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Title: Anthropology of Paul and Seneca
Author: Ivanis, Milos
Awarding Body: University of Edinburgh
Current Institution: University of Edinburgh
Date of Award: 1975
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To speak is to be a men. To speak is to sneak of. Therefore, to speak is to speak of man. All human actions are the search-for-identity. All subjects of which humans speak are concerned with this search-foridentity. Man is interested in the world around him neither for the world's nor for curiosity's sake, but for the sake of finding his own identity. Man finds his own identity and defines his own self by virtue of positing himself in a particular manner over against, and in relation to, the world which surrounds him. Paul's and Seneca's writings are records of what they spoke, that is records of what they spoke of. In other words, Paul's and Seneca's writings provide us with sufficient material from which it is possible to infer what they thought of man. In Paul's view, man is a creature who is not at-one-wlta-himself. This not being at-one-with-himself constitutes man's actual self which is a desire to be-in-itself, i.e. to be God. This is real man, but not true man. True man is creature who realizes that the source of his existence is outside of himself, that he can never achieve the status of belng-in-itself. He cannot become being-in-itself because the presence of the Other is an incarnation of man's limits. At the same time the Other is an incarnation of nis true being and his sfc.ivation. In tiie encounter with the Other man actualizes himself, I.e. ue realizes that he is only potential being. Instead of being-in-itself he is a being-sustained-by-the-Other. Only in the presence of the Other can man find his own self. The absence of the Otner is the destruction of his own self. The true nature and the salvation of man lies in man's willingness and capacity to "embrace", i.e. to enter into communion with the Other. In beneca's view, equally as in Paul's, man is a creature who is not at-one-with-himself. As opposed to Paul's view, Oeneca's view is that man's desire to be-in-itself is potential, i.e. man's desire to be God can, and muEt, be actualized. The reason why man is not actually God is because of the presence of the Other. The Other is the incarnation of man's limits; he is a hindrance and an obstacle on man's way towards the actualization of himself. Hence the Other is man's hell, man's original sin. To achieve the true state of being, to become an actual being, i.e. God, man has to overcome his limitations. That means man has to wipe out, to destroy the Other. In whatever form the Other may present himself to man, man has to annihilate him. Man has to become the source of the Other's existence. Everything has to receive existence from man. When that is achieved, then man is ultimate. He is the source of his own existence. He is the source of the existence of the whole world. He has actualized his true state of being, i.e. he has become God. Hence, Paul and Seneca dealt with the same problem, but held diametrically opposite views about the way the problem should be solved. Their respective solutions are analyzed in regard to the questions of man and God, man and world, man and freedom, and man and eschatology. The whole is then concluded by a general survey of their attitudes.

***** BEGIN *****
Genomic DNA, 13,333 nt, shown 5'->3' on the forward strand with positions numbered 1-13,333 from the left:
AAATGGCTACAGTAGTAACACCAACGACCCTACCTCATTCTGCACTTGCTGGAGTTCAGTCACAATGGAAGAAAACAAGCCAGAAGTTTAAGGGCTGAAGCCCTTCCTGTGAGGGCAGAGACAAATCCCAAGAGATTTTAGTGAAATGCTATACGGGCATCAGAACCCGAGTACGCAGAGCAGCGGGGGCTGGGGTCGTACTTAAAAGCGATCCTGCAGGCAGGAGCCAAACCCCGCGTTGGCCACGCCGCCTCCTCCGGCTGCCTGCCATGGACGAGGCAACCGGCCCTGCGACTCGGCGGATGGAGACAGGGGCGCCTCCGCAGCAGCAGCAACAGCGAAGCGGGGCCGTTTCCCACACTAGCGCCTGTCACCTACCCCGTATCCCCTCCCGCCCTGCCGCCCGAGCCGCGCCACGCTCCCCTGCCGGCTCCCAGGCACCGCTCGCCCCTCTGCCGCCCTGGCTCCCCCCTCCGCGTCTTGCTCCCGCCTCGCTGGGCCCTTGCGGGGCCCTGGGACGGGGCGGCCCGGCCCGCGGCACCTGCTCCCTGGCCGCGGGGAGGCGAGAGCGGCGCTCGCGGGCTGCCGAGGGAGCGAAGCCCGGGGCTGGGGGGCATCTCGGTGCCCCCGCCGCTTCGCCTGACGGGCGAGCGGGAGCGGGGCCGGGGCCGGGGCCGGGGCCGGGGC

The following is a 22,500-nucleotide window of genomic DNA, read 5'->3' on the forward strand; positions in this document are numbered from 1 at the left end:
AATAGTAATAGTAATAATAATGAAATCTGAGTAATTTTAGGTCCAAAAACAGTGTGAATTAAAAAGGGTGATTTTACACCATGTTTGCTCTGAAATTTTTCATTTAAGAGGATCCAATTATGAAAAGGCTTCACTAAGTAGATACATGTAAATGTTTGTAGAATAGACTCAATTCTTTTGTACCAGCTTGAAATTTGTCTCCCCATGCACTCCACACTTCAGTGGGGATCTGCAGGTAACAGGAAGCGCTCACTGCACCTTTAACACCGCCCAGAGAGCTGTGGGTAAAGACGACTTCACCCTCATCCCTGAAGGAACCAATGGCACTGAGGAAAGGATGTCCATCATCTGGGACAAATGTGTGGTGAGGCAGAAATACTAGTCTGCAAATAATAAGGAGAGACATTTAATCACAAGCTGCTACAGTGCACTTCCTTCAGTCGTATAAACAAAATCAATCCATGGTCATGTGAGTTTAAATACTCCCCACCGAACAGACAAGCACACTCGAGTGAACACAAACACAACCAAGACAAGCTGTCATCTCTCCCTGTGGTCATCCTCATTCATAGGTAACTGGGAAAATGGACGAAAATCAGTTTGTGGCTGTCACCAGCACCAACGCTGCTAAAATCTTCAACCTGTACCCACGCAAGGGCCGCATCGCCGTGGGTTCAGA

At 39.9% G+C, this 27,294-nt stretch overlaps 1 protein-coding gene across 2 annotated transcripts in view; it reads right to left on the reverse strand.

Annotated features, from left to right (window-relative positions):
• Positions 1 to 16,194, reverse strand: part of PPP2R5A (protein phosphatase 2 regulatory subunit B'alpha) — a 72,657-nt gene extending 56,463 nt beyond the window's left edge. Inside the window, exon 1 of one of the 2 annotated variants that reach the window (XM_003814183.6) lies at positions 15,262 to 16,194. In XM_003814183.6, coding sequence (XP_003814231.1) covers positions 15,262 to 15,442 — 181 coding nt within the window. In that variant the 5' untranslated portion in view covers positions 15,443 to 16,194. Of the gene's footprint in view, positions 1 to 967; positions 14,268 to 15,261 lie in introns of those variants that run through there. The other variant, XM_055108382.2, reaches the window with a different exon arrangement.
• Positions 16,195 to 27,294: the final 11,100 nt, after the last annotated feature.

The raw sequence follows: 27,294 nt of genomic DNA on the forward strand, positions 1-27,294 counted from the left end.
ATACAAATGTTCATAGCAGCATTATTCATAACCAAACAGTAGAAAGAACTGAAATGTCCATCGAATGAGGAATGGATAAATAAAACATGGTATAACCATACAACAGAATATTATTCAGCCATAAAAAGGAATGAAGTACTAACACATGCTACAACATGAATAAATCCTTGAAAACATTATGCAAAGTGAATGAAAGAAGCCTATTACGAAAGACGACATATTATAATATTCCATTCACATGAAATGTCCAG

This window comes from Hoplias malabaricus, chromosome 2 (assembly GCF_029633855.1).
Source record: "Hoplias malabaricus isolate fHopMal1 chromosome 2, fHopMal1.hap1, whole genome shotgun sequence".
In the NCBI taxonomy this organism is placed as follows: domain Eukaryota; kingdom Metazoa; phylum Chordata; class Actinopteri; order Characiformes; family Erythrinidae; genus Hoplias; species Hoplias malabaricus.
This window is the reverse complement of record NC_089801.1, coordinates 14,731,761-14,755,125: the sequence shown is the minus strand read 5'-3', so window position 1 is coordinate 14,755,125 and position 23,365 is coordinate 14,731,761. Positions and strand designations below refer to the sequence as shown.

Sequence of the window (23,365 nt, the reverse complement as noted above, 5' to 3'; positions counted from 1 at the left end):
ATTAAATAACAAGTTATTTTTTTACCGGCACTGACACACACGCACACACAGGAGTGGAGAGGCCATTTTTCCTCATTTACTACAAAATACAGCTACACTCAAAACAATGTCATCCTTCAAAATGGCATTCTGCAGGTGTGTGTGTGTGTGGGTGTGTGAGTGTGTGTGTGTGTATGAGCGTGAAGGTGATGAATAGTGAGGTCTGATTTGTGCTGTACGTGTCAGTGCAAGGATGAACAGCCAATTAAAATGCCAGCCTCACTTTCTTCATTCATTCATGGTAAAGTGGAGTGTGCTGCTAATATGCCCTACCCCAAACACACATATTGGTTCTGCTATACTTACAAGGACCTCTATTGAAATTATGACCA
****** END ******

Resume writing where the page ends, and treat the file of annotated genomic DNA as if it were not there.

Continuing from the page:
Supervisor: Not available Sponsor: Not available
Qualification Name: Thesis (Ph.D.) Qualification Level: Doctoral
EThOS ID:  DOI: Not available